Background Sleep deprivation is common in critically ill patients and may have long-term effects on health outcomes and patients’ morbidity. Clustering nocturnal care has been recommended to improve patients’ sleep.

Objectives To (1) examine the frequency, pattern, and types of nocturnal care interactions with patients in 4 critical care units; (2) analyze the relationships among these interactions and patients’ variables (age, sex, acuity) and site of admission to the intensive care unit; and (3) analyze the differences in patterns of nocturnal care activities among the 4 units.

Methods A randomized retrospective review of the medical records of 50 patients was used to record care activities from 7 PM to 7 AM in 4 critical care units.

Results Data consisted of interactions during 147 nights. The mean number of care interactions per night was 42.6 (SD 11.3). Interactions were most frequent at midnight and least frequent at 3 AM. Only 9 uninterrupted periods of 2 to 3 hours were available for sleep (6% of 147 nights studied). Frequency of interactions correlated significantly with patients’ acuity scores (r = 0.32, all Ps < .05). A sleep-promoting intervention was documented for only 1 of the 147 nights, and 62% of routine daily baths were provided between 9 PM and 6 AM.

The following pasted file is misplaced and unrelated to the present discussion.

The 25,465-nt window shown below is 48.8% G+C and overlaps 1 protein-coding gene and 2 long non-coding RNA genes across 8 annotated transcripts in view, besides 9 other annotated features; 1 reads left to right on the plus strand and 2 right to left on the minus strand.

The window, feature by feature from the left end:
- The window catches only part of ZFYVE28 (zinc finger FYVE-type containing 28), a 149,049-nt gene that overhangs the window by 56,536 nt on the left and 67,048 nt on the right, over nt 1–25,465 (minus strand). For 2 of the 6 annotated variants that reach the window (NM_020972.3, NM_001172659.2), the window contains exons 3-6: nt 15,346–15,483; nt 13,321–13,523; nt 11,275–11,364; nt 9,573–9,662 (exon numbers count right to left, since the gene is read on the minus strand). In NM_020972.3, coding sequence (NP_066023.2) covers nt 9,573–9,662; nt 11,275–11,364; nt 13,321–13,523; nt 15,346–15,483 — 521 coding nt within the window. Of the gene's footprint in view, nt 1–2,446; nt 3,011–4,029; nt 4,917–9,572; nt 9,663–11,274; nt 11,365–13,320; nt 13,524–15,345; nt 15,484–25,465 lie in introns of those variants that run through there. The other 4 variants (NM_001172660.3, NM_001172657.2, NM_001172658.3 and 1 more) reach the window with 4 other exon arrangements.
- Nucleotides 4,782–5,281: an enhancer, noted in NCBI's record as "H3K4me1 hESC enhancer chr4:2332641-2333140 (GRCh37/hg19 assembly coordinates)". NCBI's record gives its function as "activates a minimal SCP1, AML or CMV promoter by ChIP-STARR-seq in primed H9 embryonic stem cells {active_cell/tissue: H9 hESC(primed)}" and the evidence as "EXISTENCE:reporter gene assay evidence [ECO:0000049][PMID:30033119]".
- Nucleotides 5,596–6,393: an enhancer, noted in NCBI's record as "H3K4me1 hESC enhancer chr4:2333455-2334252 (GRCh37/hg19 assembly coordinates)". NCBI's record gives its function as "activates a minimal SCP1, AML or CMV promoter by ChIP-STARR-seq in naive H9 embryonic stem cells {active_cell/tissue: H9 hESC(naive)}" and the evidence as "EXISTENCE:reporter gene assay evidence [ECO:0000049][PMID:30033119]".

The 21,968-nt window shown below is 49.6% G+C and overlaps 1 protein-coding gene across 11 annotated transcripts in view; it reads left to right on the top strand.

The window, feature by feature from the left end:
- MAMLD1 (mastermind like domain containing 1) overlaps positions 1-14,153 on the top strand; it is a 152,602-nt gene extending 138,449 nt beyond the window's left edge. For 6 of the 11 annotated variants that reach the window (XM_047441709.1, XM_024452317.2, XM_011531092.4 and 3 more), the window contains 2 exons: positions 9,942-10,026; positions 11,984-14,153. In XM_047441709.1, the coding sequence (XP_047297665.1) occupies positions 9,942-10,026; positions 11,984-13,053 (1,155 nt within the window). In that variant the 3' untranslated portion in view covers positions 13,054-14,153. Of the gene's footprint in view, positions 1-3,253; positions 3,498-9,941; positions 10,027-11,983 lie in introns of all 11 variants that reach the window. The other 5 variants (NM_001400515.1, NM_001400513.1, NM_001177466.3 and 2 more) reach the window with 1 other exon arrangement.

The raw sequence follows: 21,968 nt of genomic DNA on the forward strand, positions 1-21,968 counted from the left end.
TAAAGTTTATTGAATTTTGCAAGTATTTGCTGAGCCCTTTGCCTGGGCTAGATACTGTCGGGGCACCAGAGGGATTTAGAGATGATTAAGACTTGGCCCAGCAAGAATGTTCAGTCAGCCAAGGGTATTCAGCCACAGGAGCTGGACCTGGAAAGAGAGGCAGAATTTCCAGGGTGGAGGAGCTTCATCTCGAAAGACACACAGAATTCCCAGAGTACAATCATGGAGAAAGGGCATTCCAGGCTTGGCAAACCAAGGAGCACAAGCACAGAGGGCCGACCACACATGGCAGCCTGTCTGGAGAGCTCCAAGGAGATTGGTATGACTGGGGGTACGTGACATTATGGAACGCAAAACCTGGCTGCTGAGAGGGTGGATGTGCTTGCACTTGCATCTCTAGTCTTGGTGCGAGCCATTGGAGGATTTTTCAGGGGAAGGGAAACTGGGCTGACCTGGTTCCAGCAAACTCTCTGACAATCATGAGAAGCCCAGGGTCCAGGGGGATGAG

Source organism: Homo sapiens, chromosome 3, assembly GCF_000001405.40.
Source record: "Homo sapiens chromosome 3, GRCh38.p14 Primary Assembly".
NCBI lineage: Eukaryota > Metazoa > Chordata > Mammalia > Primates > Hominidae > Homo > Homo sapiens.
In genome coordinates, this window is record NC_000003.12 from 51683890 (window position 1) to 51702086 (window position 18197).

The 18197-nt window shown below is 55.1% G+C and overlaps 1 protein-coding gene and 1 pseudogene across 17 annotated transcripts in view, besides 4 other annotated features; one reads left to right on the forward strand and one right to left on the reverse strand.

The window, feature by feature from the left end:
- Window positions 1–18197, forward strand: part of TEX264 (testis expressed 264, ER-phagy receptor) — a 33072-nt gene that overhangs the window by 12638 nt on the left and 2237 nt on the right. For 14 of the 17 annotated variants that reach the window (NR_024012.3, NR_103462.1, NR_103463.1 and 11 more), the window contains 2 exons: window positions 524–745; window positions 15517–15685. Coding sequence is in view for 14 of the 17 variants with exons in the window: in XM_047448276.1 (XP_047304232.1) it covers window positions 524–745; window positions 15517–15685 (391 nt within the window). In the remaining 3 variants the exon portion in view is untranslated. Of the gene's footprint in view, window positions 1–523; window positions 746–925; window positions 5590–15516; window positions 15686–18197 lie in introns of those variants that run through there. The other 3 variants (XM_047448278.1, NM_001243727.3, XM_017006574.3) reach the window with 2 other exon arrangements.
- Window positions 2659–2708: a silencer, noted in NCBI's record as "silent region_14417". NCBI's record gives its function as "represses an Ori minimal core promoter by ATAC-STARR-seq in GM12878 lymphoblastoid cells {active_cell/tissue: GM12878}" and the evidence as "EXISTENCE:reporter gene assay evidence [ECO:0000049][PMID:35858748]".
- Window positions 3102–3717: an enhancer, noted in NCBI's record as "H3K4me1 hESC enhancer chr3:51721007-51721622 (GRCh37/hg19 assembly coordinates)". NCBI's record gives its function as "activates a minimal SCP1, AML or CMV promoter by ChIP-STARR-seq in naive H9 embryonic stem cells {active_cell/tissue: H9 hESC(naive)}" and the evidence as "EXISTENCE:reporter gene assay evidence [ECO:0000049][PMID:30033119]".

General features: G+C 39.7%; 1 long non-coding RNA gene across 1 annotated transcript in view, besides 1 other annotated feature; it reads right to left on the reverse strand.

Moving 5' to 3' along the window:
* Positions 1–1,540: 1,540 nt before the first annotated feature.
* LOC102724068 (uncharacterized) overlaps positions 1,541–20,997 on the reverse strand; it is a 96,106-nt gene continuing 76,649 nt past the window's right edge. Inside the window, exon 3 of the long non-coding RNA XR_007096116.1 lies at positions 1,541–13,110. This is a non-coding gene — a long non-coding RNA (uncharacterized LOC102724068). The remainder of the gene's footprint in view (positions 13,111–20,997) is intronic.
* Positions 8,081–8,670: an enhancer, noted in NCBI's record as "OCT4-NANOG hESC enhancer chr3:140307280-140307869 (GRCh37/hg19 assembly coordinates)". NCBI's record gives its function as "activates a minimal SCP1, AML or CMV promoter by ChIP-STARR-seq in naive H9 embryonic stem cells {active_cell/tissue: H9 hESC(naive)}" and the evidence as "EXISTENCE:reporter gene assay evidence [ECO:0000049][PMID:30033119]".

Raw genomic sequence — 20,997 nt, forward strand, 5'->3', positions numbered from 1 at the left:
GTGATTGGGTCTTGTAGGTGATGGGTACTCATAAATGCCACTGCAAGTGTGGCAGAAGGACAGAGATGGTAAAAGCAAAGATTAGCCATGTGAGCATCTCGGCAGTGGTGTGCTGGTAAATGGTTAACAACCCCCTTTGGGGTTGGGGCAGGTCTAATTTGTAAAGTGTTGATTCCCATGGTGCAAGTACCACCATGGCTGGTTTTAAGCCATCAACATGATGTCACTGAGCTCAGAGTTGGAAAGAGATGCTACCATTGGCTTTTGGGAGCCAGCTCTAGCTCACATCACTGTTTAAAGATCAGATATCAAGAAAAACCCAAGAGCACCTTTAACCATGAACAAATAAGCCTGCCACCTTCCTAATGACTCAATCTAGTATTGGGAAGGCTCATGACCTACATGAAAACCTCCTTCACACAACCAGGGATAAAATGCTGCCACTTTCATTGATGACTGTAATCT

Conclusions The high frequency of nocturnal care interactions left patients few uninterrupted periods for sleep. Interventions to expand the period around 3 AM when interactions are least common could increase opportunities for sleep.

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